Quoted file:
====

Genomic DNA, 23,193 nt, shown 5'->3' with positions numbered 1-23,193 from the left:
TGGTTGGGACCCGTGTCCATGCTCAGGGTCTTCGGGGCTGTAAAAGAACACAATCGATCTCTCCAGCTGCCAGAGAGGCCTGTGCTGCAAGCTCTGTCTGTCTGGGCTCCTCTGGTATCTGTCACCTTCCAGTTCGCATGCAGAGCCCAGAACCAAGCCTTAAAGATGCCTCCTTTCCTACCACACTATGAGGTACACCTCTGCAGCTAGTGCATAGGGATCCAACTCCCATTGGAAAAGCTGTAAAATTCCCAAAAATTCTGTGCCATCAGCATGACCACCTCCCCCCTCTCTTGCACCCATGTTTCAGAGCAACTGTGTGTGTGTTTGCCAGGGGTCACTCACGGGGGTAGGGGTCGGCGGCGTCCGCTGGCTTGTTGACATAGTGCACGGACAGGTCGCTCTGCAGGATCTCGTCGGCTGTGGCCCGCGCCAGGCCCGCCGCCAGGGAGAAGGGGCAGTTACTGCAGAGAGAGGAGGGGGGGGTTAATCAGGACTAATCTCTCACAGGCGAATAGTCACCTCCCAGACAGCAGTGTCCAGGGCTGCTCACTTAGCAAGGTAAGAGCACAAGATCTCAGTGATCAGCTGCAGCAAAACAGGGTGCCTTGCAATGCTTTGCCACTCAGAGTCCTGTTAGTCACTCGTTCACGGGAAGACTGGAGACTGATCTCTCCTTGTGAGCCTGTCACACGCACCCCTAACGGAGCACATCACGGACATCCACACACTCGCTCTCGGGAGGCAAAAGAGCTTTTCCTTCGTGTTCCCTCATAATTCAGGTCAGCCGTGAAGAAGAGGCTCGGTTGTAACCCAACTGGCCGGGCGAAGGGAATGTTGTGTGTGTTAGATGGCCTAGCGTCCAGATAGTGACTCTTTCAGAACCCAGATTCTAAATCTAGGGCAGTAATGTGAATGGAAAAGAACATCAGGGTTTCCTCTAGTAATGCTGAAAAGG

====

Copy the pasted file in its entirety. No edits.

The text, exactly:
Genomic DNA, 23,193 nt, shown 5'->3' with positions numbered 1-23,193 from the left:
TGGTTGGGACCCGTGTCCATGCTCAGGGTCTTCGGGGCTGTAAAAGAACACAATCGATCTCTCCAGCTGCCAGAGAGGCCTGTGCTGCAAGCTCTGTCTGTCTGGGCTCCTCTGGTATCTGTCACCTTCCAGTTCGCATGCAGAGCCCAGAACCAAGCCTTAAAGATGCCTCCTTTCCTACCACACTATGAGGTACACCTCTGCAGCTAGTGCATAGGGATCCAACTCCCATTGGAAAAGCTGTAAAATTCCCAAAAATTCTGTGCCATCAGCATGACCACCTCCCCCCTCTCTTGCACCCATGTTTCAGAGCAACTGTGTGTGTGTTTGCCAGGGGTCACTCACGGGGGTAGGGGTCGGCGGCGTCCGCTGGCTTGTTGACATAGTGCACGGACAGGTCGCTCTGCAGGATCTCGTCGGCTGTGGCCCGCGCCAGGCCCGCCGCCAGGGAGAAGGGGCAGTTACTGCAGAGAGAGGAGGGGGGGGTTAATCAGGACTAATCTCTCACAGGCGAATAGTCACCTCCCAGACAGCAGTGTCCAGGGCTGCTCACTTAGCAAGGTAAGAGCACAAGATCTCAGTGATCAGCTGCAGCAAAACAGGGTGCCTTGCAATGCTTTGCCACTCAGAGTCCTGTTAGTCACTCGTTCACGGGAAGACTGGAGACTGATCTCTCCTTGTGAGCCTGTCACACGCACCCCTAACGGAGCACATCACGGACATCCACACACTCGCTCTCGGGAGGCAAAAGAGCTTTTCCTTCGTGTTCCCTCATAATTCAGGTCAGCCGTGAAGAAGAGGCTCGGTTGTAACCCAACTGGCCGGGCGAAGGGAATGTTGTGTGTGTTAGATGGCCTAGCGTCCAGATAGTGACTCTTTCAGAACCCAGATTCTAAATCTAGGGCAGTAATGTGAATGGAAAAGAACATCAGGGTTTCCTCTAGTAATGCTGAAAAGG